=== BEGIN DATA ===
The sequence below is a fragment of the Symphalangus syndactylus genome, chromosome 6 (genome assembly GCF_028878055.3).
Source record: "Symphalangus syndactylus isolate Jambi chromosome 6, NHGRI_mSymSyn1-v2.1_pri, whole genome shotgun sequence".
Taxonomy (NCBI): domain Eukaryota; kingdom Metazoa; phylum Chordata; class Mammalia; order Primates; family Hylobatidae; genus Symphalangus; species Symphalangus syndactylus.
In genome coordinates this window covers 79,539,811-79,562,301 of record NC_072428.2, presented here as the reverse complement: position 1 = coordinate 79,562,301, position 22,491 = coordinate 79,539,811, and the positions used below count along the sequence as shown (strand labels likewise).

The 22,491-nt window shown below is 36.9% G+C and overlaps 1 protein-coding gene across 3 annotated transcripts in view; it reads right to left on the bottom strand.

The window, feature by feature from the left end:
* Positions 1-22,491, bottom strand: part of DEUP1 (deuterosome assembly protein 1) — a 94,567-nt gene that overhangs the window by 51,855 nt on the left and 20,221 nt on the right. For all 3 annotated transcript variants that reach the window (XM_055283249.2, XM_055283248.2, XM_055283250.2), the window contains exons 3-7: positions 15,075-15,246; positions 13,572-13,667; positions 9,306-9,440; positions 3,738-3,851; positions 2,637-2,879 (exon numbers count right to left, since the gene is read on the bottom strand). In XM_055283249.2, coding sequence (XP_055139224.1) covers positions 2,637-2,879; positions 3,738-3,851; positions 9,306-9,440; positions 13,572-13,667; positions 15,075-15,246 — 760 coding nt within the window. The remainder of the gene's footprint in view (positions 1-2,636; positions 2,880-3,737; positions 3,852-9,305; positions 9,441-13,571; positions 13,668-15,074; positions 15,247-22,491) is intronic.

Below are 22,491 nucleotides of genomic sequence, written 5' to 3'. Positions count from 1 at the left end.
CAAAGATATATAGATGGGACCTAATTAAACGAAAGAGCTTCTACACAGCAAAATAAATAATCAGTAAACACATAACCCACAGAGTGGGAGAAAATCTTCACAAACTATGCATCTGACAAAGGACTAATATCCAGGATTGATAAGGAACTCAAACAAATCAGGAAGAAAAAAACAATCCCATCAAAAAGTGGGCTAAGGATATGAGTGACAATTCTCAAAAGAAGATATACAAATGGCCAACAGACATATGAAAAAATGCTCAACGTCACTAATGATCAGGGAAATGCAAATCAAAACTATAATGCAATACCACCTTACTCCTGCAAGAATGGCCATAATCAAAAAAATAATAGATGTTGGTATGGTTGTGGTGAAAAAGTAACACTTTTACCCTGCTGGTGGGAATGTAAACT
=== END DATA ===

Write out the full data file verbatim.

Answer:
The sequence below is a fragment of the Symphalangus syndactylus genome, chromosome 6 (genome assembly GCF_028878055.3).
Source record: "Symphalangus syndactylus isolate Jambi chromosome 6, NHGRI_mSymSyn1-v2.1_pri, whole genome shotgun sequence".
Taxonomy (NCBI): domain Eukaryota; kingdom Metazoa; phylum Chordata; class Mammalia; order Primates; family Hylobatidae; genus Symphalangus; species Symphalangus syndactylus.
In genome coordinates this window covers 79,539,811-79,562,301 of record NC_072428.2, presented here as the reverse complement: position 1 = coordinate 79,562,301, position 22,491 = coordinate 79,539,811, and the positions used below count along the sequence as shown (strand labels likewise).

The 22,491-nt window shown below is 36.9% G+C and overlaps 1 protein-coding gene across 3 annotated transcripts in view; it reads right to left on the bottom strand.

The window, feature by feature from the left end:
* Positions 1-22,491, bottom strand: part of DEUP1 (deuterosome assembly protein 1) — a 94,567-nt gene that overhangs the window by 51,855 nt on the left and 20,221 nt on the right. For all 3 annotated transcript variants that reach the window (XM_055283249.2, XM_055283248.2, XM_055283250.2), the window contains exons 3-7: positions 15,075-15,246; positions 13,572-13,667; positions 9,306-9,440; positions 3,738-3,851; positions 2,637-2,879 (exon numbers count right to left, since the gene is read on the bottom strand). In XM_055283249.2, coding sequence (XP_055139224.1) covers positions 2,637-2,879; positions 3,738-3,851; positions 9,306-9,440; positions 13,572-13,667; positions 15,075-15,246 — 760 coding nt within the window. The remainder of the gene's footprint in view (positions 1-2,636; positions 2,880-3,737; positions 3,852-9,305; positions 9,441-13,571; positions 13,668-15,074; positions 15,247-22,491) is intronic.

Below are 22,491 nucleotides of genomic sequence, written 5' to 3'. Positions count from 1 at the left end.
CAAAGATATATAGATGGGACCTAATTAAACGAAAGAGCTTCTACACAGCAAAATAAATAATCAGTAAACACATAACCCACAGAGTGGGAGAAAATCTTCACAAACTATGCATCTGACAAAGGACTAATATCCAGGATTGATAAGGAACTCAAACAAATCAGGAAGAAAAAAACAATCCCATCAAAAAGTGGGCTAAGGATATGAGTGACAATTCTCAAAAGAAGATATACAAATGGCCAACAGACATATGAAAAAATGCTCAACGTCACTAATGATCAGGGAAATGCAAATCAAAACTATAATGCAATACCACCTTACTCCTGCAAGAATGGCCATAATCAAAAAAATAATAGATGTTGGTATGGTTGTGGTGAAAAAGTAACACTTTTACCCTGCTGGTGGGAATGTAAACT